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CMO and CIO: New best friends forever

Editor's Note: Alisa Maclin was a speaker at the 2012 Fusion CEO-CIO Symposium on March 7-8, 2012.


Chief Marketing Officers (CMOs) are swamped with data - 850M people on Facebook, 200M tweets a day 86% of consumers use multiple channels- everything is becoming instrumented, intelligent, interconnected through sensors, RFID tags, cameras, data recorders everywhere. 90% of the world’s data was created in the last 2 years – most of it unstructured. People trust their friends – and even strangers - on line more than brands and ‘experts’. They can champion a brand or sully a reputation with the click of a mouse.

Recently, I had the opportunity to participate in the Fusion 2012 CEO/CIO Symposium to discuss the evolving role of the CMO and implications for the CIO, based on the findings of IBM’s 2011 CMO Study launched last October. Based on the shifts in consumer behavior and expectations, the role of the CMO is changing – becoming more strategic, and accountable for creating new markets and driving growth though increasing insight and enhancing the customer experience. This is a huge opportunity for CMOs to understand, anticipate, serve and create advocacy for their customers – but a daunting one at the same time.

In this environment, businesses need to:
• Understand and anticipate customer behavior by listening to their customers and turning insight into action.
• Adapt their supply chain based on customer demand and orchestrate seamlessly among their trading partners and suppliers.
• Market, sell and fulfill the right product and service, at the right price, right time and place
• Service their customers flawlessly and learn from their behavior to predict and take action.

Then, all the insight gained needs to be funneled back into the business to better design and source products and services, optimize the supply chain, partner with suppliers and vendors, market and sell more effectively and delight customers – in a seamless cycle – at IBM we call this approach Smarter Commerce.
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It is clear that marketing leaders must bring science to the art of marketing to meet the demands of the empowered consumer, and a strategic partnership between the CMO and CIO will be essential.

By fostering a closer relationship, CIO/CTO and CMOs can become better prepared to meet the challenges presented by the explosion of data and changes resulting from the growth of mobile and social computing. Close collaboration with the CIO/CTO provides the CMO with a partner who has a deep understanding of the organization and its long term interests.

Approaches some successful organizations are taking in this regard including joint steering committees for major marketing technology projects, co-chaired by the CMO and CIO, with shared business objectives. Other organizations are creating marketing specialties within their IT organizations, and in some cases co-locating their team with the marketing group.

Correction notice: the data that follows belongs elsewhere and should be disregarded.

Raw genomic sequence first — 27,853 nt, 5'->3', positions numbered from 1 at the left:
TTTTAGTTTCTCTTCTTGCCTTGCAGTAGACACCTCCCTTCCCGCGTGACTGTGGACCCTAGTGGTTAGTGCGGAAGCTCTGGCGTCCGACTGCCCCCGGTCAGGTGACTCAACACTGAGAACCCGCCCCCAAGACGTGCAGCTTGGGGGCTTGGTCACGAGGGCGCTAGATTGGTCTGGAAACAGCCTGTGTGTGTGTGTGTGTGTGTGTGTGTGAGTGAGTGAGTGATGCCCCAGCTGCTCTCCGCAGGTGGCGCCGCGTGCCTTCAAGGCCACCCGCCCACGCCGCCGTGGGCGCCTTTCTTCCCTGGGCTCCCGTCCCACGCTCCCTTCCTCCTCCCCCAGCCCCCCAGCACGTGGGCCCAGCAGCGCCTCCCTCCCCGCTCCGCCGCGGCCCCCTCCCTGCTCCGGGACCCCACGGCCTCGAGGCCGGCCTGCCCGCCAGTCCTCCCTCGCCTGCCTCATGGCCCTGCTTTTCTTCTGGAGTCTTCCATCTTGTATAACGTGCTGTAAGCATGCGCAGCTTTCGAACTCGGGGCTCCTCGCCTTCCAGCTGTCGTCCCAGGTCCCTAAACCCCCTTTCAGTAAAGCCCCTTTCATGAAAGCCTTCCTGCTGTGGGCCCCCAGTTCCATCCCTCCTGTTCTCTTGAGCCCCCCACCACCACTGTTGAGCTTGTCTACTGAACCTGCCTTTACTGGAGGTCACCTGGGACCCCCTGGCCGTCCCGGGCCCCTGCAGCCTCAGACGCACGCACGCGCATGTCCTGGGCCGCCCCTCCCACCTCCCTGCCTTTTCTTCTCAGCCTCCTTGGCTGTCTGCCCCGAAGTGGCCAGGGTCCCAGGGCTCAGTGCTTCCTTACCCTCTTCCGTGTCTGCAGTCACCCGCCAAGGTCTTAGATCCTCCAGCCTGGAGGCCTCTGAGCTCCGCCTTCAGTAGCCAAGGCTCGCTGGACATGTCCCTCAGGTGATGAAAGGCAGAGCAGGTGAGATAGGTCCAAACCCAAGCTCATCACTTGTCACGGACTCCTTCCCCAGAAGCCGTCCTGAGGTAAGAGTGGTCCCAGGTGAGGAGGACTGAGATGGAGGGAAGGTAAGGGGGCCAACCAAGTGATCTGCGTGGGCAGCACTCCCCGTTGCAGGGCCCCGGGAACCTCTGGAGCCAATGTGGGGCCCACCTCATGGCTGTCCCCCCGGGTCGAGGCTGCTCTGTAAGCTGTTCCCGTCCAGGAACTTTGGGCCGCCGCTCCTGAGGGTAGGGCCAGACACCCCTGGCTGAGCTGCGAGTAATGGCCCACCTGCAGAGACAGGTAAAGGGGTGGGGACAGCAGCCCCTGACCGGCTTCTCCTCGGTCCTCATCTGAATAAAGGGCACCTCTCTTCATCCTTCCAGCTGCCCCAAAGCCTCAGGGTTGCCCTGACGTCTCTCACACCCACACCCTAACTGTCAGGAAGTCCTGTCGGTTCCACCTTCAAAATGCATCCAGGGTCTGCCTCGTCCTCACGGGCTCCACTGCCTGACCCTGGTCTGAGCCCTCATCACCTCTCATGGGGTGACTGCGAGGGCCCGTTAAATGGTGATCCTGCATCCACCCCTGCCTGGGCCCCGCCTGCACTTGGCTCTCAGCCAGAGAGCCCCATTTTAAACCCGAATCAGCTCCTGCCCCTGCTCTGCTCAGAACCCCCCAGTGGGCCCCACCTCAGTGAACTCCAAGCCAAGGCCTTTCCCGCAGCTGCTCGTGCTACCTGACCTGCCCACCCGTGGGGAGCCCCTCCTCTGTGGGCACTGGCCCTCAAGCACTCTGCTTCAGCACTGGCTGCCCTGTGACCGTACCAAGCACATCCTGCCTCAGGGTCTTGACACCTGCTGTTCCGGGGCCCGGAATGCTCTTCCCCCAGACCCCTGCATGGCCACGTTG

Every CIO still has to deliver excellence in the fundamentals: the secure and reliable delivery of information technology. CIOs are uniquely positioned to help their organizations cope with the volatility and complexity of the twenty-first century— by generating valuable insight from data and serving as catalysts for innovation.

They help generate and have access to customer preference data, supply chain patterns, emerging trends—both within their organizations and from competitors—Internet behavior and response patterns, and so much more. Combining this data with marketing analytics can reveal previously undiscovered and unmet needs.

By communicating effectively with their colleagues, CIOs and CMOs can act on deep customer understanding by elevating the customer experience in unprecedented ways. These new best friends can take on the undesired complexity for customers an develop predictive intelligence capabilities that can fundamentally change business.

Here are some questions CMOs & CIO should consider to begin the dialogue:

• What projects would have faster time to value through collaboration and shared objectives between marketing and IT?
• How can we/are we capture(ing) customer data across the full customer lifecycle and across all customer interaction channels and devices, including online, offline and call centers?
• How can we/do we integrate, analyze – and act on all the data we collect about individual customers?
• How can IT and Marketing work together to provide better linkage across the functions so employees from both teams understand each other’s needs and drivers?

Alisa Maclin is vice president of marketing for IBM’s Smarter Commerce initiative, responsible for global marketing of IBM’s commerce related solution portfolio. As leader of Smarter Commerce marketing, Ms. Maclin is responsible for global marketing strategy and execution for IBM’s commerce related product and services portfolio, including over $3B in recent acquisitions. Alisa has over 20 years of marketing and sales leadership experience at IBM. Ms. Maclin lives in Irvine, California and holds a BA in Communications Studies from UCLA, and an MA in Communications Management from USC's Annenberg School for Communications.

The opinions expressed herein or statements made in the above column are solely those of the author, and do not necessarily reflect the views of WTN Media, LLC. WTN accepts no legal liability or responsibility for any claims made or opinions expressed herein.

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